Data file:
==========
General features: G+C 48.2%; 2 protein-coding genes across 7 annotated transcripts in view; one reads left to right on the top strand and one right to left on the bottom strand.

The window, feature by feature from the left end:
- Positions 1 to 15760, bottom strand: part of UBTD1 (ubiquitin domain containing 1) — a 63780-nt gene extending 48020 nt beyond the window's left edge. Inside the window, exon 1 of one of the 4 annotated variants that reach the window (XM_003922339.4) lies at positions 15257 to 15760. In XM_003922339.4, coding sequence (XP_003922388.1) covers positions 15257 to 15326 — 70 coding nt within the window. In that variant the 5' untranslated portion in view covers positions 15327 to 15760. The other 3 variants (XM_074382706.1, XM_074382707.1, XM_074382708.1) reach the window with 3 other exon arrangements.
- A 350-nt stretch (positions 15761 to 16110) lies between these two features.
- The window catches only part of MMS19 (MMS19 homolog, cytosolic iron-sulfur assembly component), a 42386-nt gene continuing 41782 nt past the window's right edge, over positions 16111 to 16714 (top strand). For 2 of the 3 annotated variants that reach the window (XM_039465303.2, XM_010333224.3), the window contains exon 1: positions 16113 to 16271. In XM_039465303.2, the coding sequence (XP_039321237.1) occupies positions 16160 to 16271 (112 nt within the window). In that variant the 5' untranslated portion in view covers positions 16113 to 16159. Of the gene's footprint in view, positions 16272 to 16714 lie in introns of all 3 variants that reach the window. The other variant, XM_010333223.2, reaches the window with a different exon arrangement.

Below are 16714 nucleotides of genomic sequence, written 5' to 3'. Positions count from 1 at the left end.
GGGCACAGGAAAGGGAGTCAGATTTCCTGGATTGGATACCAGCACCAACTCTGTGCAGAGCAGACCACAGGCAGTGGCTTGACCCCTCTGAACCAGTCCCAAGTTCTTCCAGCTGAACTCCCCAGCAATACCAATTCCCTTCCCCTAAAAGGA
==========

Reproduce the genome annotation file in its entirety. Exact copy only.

General features: G+C 48.2%; 2 protein-coding genes across 7 annotated transcripts in view; one reads left to right on the top strand and one right to left on the bottom strand.

The window, feature by feature from the left end:
- Positions 1 to 15760, bottom strand: part of UBTD1 (ubiquitin domain containing 1) — a 63780-nt gene extending 48020 nt beyond the window's left edge. Inside the window, exon 1 of one of the 4 annotated variants that reach the window (XM_003922339.4) lies at positions 15257 to 15760. In XM_003922339.4, coding sequence (XP_003922388.1) covers positions 15257 to 15326 — 70 coding nt within the window. In that variant the 5' untranslated portion in view covers positions 15327 to 15760. The other 3 variants (XM_074382706.1, XM_074382707.1, XM_074382708.1) reach the window with 3 other exon arrangements.
- A 350-nt stretch (positions 15761 to 16110) lies between these two features.
- The window catches only part of MMS19 (MMS19 homolog, cytosolic iron-sulfur assembly component), a 42386-nt gene continuing 41782 nt past the window's right edge, over positions 16111 to 16714 (top strand). For 2 of the 3 annotated variants that reach the window (XM_039465303.2, XM_010333224.3), the window contains exon 1: positions 16113 to 16271. In XM_039465303.2, the coding sequence (XP_039321237.1) occupies positions 16160 to 16271 (112 nt within the window). In that variant the 5' untranslated portion in view covers positions 16113 to 16159. Of the gene's footprint in view, positions 16272 to 16714 lie in introns of all 3 variants that reach the window. The other variant, XM_010333223.2, reaches the window with a different exon arrangement.

Below are 16714 nucleotides of genomic sequence, written 5' to 3'. Positions count from 1 at the left end.
GGGCACAGGAAAGGGAGTCAGATTTCCTGGATTGGATACCAGCACCAACTCTGTGCAGAGCAGACCACAGGCAGTGGCTTGACCCCTCTGAACCAGTCCCAAGTTCTTCCAGCTGAACTCCCCAGCAATACCAATTCCCTTCCCCTAAAAGGA